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Don’t Pay Your Children’s College Education
Posted By Jim On 08/05/2008 @ 6:54 am In Devil's Advocate | 54 Comments
You should not sacrifice your retirement, your savings, or your future financial stability in order for your children to attend college. They are fully capable of supporting themselves, just as generations have before them.
The average cost of a year at a private four-year college institution in 2007-2008 was $23,712. The cost of a year at a public four-year college institution was $6,185. Both were increases of over 6% from the prior year and don’t even include room and board! [CollegeBoard.com ]
Bottom line (a surprise to no one): College is expensive.
With the college costs soaring, parents are increasingly feeling the pressure to borrow money against their homes (if they can) or raiding nest eggs in order to help their children get the best education available. Children are our future, not some numbers on a statement, so it’s natural that parents feel that “parenting instinct” kick in when it comes to their needs. However, sacrificing your retirement or taking on more debt to help pay for your children’s education is a financial mistake.
Before we get into the financial reasons you shouldn’t take on debt for your children, let me be clear that this has nothing to do with whether you love your kids, whether you’re willing to sacrifice more on their behalf, or whether you’re good parents. It’s strictly a financial thing. Michael Jackson has all the money in the world and he was dangling his kid off a balcony, that dude is a terrible parent. I have no doubt you love and care deeply for your children, otherwise you probably wouldn’t be interested in this article, but this involves thinking with your head and not with your heart.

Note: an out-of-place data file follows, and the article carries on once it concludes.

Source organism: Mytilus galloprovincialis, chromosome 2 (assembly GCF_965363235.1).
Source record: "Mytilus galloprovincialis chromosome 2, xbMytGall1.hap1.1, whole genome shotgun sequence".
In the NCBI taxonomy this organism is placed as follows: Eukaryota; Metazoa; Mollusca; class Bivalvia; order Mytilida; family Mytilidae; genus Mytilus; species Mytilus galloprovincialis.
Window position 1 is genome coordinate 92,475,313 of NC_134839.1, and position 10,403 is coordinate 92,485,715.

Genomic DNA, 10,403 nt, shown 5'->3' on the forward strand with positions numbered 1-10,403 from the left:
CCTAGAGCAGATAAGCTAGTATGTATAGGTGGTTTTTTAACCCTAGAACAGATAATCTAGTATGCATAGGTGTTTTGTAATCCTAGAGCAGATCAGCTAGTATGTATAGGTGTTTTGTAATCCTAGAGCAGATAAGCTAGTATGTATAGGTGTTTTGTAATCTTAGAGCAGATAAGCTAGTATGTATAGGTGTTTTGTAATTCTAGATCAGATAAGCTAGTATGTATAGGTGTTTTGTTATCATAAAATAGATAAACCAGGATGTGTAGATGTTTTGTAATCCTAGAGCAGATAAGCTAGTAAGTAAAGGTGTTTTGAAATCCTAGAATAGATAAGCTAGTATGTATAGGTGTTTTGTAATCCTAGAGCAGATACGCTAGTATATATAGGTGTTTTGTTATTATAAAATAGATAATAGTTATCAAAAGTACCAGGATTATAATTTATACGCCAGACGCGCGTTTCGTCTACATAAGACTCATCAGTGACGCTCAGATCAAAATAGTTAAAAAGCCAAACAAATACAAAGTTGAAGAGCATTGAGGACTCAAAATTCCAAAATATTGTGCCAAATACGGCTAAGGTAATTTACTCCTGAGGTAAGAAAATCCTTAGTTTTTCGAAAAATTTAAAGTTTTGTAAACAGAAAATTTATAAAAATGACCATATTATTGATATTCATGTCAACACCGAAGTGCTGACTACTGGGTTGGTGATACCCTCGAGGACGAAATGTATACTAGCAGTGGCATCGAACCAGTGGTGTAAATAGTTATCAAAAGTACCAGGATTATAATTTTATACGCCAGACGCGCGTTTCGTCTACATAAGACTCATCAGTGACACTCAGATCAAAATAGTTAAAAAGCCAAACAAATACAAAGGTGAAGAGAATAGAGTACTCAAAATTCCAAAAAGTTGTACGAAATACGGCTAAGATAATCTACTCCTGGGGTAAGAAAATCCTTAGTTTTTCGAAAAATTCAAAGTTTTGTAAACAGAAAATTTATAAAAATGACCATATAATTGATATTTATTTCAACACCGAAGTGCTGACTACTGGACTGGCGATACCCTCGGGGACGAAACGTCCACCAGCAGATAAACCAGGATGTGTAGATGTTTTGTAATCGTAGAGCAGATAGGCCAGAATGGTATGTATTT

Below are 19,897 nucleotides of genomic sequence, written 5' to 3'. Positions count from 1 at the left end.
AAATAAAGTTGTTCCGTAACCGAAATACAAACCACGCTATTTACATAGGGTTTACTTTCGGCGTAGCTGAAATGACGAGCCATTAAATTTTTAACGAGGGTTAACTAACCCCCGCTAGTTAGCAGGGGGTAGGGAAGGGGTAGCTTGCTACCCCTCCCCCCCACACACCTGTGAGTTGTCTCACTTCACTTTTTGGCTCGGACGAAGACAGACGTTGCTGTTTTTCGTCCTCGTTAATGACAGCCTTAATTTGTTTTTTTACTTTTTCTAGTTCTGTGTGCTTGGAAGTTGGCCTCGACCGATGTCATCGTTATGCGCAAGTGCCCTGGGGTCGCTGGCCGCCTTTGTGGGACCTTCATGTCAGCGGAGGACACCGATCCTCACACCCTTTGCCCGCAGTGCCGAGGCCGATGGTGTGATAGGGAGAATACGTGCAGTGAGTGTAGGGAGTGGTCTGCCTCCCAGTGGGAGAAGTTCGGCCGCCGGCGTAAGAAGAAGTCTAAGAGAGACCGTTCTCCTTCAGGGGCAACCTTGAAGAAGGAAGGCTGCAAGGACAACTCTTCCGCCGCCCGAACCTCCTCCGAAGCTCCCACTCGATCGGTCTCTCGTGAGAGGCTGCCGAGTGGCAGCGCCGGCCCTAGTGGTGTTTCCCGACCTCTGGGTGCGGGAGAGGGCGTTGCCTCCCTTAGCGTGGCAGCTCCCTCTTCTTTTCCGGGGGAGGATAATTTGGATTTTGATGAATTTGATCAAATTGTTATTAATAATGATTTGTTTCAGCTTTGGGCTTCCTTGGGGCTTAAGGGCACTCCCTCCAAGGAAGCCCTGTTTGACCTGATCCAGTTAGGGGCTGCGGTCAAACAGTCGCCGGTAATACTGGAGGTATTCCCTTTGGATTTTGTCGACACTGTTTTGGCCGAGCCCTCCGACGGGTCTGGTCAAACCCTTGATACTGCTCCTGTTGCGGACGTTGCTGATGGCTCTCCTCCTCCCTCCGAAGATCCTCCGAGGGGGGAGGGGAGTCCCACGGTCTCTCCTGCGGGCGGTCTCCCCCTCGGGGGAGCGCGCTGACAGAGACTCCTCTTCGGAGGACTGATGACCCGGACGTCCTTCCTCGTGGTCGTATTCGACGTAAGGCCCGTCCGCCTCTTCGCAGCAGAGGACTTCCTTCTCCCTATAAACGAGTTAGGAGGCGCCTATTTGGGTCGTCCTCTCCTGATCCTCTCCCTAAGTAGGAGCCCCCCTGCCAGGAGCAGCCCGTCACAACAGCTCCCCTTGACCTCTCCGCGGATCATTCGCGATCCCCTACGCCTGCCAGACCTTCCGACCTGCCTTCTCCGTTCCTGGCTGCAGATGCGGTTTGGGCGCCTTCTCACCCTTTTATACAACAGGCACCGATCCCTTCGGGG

Even though student loans may be increasingly difficult to get, they are still available and should be your first choice when it comes to taking on debt for education. Your children will have decades upon decades of working years that can pay off that debt, the same can’t be said for you. By putting the debt burden on their shoulders, you can enjoy a peaceful retirement while they can handle the responsibilities of managing that debt. (plus, they may be eligible for one of these education loan forgiveness programs )
Also, your retirement savings should be left for your retirement. This is a maxim that applies whether you’re considering buying a new house, a new car, or a new education for your children. Retirement assets are for retirement. Let your children take out Perkins’ and Stafford loans, let them take out private loans, let them take on the burden of debt to pay for their own education – your retirement shouldn’t even be in the discussion.
When your child takes out a student loan and begins paying it back, they can get a student loan tax deduction for the interest payments . If you pay for their education or take out a loan yourself, you may or may not be eligible for that tax deduction. Letting them take out the debt makes it that much more affordable. Of course, if you were to fund the education with a home equity loan, you would be able to deduct those interest payments but that’s less than optimal. Also, because it’s not a student loan, you lose the favorable interest rates that many student loans receive.
Establishing a credit history and improving your score is always a struggle for a young professional. It’s the classic chicken vs. egg scenario where credit cards won’t approve you without a history and how you can’t build a history without debt. Student loan debt is a great way to establish and build a solid credit history. It’s a revolving debt and one that you’ll likely be paying for quite some time, so it gives you ample time to prove you’re a responsible creditor capable of making your payments on-time. It’s also usually a low interest loan, low relative to credit cards and other consumer debts, with a favorable tax deduction so you aren’t paying out the nose for this “feature.” While it’s always better to be debt free, if given a choice you’d always want student loan debt to be the one you’re carrying.
Those are three solid reasons why you shouldn’t raid the nest egg and let your children pay their own way. If you’re set on helping your children pay for college, consider opening an education investment fund like a 529 plan or a Coverdell ESA rather than pilfering the 401(k).
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 CollegeBoard.com: http://www.collegeboard.com/student/pay/add-it-up/4494.html
 education loan forgiveness programs: http://www.bargaineering.com/articles/student-loan-forgiveness-programs.html
 student loan tax deduction for the interest payments: http://www.bargaineering.com/articles/deducting-student-loan-interest.html
Thank you for reading!